The pursuit of the 2024 Olympic Games was billed as Boston’s opportunity to compete against the world’s great cities, but the effort collapsed before even toeing up to the starting line.
As with many great disasters, it was not one thing that sank the bid, but an accumulation of mistakes and missed opportunities, a mishmashed message, unanswered attacks from aggressive opponents, and bad luck — in the form of 100-plus inches of snow.
Supporters were never able to ignite much visible passion for the Games, and the public debate descended into a joyless cost-benefit analysis of financial risks and rewards, which seemed to inspire only the dissenters.
In choosing Boston as the US bid city in January, the United States Olympic Committee hoped to create a new Olympic legacy in a place that had none. In one way, that happened: The abandoned Boston bid will stand in history alongside Denver’s decision to give back the 1976 Winter Games as a low point for the Olympic movement in America.
The failure is another false start for the USOC under chairman Larry Probst, who also headed the board during Chicago’s startling first-round loss six years ago in the contest for the 2016 Games, which will be held in Rio.
The United States last hosted an Olympics in 2002 — the Winter Games in Salt Lake City. The 1996 Atlanta Olympics are the most recent Summer Games in the United States. If another US city, probably Los Angeles, cannot be quickly substituted for Boston, America’s Olympic drought will reach at least 24 years; for the Summer Games it would reach at least 32 years.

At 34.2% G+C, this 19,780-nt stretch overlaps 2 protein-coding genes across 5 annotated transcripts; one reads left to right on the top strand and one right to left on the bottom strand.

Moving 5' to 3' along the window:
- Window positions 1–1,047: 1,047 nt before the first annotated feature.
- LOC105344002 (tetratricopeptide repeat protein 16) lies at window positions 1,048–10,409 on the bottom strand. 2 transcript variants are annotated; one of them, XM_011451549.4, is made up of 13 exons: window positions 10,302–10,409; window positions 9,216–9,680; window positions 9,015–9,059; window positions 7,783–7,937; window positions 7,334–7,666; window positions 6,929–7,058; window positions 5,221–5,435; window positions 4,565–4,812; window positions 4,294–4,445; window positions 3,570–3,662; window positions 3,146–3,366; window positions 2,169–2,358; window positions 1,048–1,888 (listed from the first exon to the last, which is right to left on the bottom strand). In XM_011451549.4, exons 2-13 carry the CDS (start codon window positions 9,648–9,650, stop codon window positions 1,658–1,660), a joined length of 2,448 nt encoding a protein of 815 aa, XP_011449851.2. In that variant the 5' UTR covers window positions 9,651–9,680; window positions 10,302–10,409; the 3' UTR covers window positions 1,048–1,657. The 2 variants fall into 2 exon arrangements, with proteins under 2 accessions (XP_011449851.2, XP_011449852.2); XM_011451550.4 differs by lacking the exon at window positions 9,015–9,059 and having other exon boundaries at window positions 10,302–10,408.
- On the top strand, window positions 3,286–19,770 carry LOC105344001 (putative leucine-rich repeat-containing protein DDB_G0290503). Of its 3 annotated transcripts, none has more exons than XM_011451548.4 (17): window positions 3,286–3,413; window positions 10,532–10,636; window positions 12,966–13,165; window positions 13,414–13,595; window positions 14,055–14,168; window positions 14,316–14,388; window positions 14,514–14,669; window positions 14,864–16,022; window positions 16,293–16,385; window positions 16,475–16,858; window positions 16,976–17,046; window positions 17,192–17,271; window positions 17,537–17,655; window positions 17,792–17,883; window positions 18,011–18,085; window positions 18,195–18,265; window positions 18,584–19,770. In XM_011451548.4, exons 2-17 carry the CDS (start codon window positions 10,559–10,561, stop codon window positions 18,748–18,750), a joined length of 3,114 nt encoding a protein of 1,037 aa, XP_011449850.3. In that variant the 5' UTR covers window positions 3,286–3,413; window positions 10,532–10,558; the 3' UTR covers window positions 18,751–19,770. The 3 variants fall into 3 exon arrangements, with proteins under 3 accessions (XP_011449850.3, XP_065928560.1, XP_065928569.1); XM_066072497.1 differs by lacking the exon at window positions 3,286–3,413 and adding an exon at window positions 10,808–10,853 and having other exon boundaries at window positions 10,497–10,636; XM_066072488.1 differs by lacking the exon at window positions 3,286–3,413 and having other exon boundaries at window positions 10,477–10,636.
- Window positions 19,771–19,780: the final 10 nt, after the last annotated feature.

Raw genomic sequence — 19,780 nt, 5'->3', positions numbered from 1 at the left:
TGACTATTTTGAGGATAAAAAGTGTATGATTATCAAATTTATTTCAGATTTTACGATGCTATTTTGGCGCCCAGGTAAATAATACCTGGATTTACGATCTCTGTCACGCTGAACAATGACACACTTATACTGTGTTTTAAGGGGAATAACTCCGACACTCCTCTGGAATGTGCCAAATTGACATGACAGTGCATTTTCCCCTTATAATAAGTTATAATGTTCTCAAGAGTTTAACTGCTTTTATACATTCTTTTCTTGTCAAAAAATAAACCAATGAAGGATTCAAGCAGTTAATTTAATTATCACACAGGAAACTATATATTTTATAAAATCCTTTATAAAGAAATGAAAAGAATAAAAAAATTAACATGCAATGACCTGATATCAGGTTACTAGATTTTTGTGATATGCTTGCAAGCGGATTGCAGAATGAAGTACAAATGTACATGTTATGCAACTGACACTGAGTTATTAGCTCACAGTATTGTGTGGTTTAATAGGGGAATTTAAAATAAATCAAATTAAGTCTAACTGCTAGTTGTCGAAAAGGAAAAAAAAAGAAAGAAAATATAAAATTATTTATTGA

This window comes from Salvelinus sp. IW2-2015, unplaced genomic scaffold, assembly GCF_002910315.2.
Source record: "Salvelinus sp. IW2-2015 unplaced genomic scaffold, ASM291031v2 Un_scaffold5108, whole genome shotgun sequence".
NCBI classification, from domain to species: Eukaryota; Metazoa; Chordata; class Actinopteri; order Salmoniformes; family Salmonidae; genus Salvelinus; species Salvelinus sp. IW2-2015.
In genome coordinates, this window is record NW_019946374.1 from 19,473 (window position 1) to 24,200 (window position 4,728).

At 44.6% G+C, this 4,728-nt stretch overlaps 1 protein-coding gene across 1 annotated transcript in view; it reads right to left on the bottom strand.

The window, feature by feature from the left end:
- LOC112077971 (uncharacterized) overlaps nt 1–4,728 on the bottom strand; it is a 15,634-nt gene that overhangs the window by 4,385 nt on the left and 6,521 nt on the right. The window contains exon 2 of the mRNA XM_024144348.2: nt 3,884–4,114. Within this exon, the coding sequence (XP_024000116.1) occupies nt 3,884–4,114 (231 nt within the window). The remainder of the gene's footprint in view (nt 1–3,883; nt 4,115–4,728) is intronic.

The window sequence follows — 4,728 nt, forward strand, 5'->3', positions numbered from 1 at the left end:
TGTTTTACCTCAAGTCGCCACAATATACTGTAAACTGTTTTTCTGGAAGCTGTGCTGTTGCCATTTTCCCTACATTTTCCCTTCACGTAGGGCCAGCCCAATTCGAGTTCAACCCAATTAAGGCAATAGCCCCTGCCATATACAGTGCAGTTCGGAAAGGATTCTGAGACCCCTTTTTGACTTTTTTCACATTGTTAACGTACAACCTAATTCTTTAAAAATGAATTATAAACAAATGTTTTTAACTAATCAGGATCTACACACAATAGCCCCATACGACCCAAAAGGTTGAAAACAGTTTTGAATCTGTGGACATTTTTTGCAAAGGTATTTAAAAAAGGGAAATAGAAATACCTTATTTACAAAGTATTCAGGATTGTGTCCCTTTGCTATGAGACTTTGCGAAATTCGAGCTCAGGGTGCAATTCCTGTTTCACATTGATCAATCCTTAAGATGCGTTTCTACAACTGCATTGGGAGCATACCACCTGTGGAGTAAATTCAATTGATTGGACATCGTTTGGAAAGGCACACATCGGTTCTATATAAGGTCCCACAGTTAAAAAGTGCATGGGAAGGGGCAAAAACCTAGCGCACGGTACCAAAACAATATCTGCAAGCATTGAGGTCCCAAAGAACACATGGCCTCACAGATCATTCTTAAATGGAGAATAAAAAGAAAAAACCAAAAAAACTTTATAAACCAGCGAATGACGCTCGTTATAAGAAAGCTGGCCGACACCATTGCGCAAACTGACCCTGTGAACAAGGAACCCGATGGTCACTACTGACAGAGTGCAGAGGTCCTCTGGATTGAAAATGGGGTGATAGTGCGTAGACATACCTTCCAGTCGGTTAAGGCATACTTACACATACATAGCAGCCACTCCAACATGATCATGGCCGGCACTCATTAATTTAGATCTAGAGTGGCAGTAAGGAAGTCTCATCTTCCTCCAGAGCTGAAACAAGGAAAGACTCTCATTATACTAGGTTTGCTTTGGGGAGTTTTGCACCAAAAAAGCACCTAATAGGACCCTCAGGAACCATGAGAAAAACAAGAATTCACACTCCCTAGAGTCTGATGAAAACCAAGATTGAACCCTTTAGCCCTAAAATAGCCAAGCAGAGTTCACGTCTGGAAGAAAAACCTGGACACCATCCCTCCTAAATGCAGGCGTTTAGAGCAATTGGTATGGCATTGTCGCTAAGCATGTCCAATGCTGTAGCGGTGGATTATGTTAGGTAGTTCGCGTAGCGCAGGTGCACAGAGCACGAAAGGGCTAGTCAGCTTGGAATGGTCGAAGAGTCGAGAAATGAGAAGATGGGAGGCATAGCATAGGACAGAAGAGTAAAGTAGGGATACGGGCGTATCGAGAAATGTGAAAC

Boston 2024 died Monday in a standoff between the USOC and Mayor Martin J. Walsh over the mayor’s hesitancy to put city taxpayers behind the Games in case organizers ran out of money.
But the effort had already been mortally wounded by controversy, public opposition, and Boston 2024’s inability to find a sales pitch to fire up supporters.
“Opposition to a bid is nothing new,” said Ed Hula, editor of “Around the Rings,” a trade publication that covers the Olympic movement. What distinguished the Boston debate, he said, was a palpable “lack of enthusiasm” for pursuing the Olympics.
The bid’s first chairman, Suffolk Construction chief John Fish, tried to promote the world’s most prestigious athletic event as a vast public planning exercise, which may have stirred the hearts of property developers but failed to resonate with the general public.
“The conversation about the Olympics is not about the Olympics, it is about investing in the future,” Fish said at Curry College in 2014, according to a summary of his remarks on the school website. “Where do we want to be in 2030? What do we want our community to look like in that period of time?”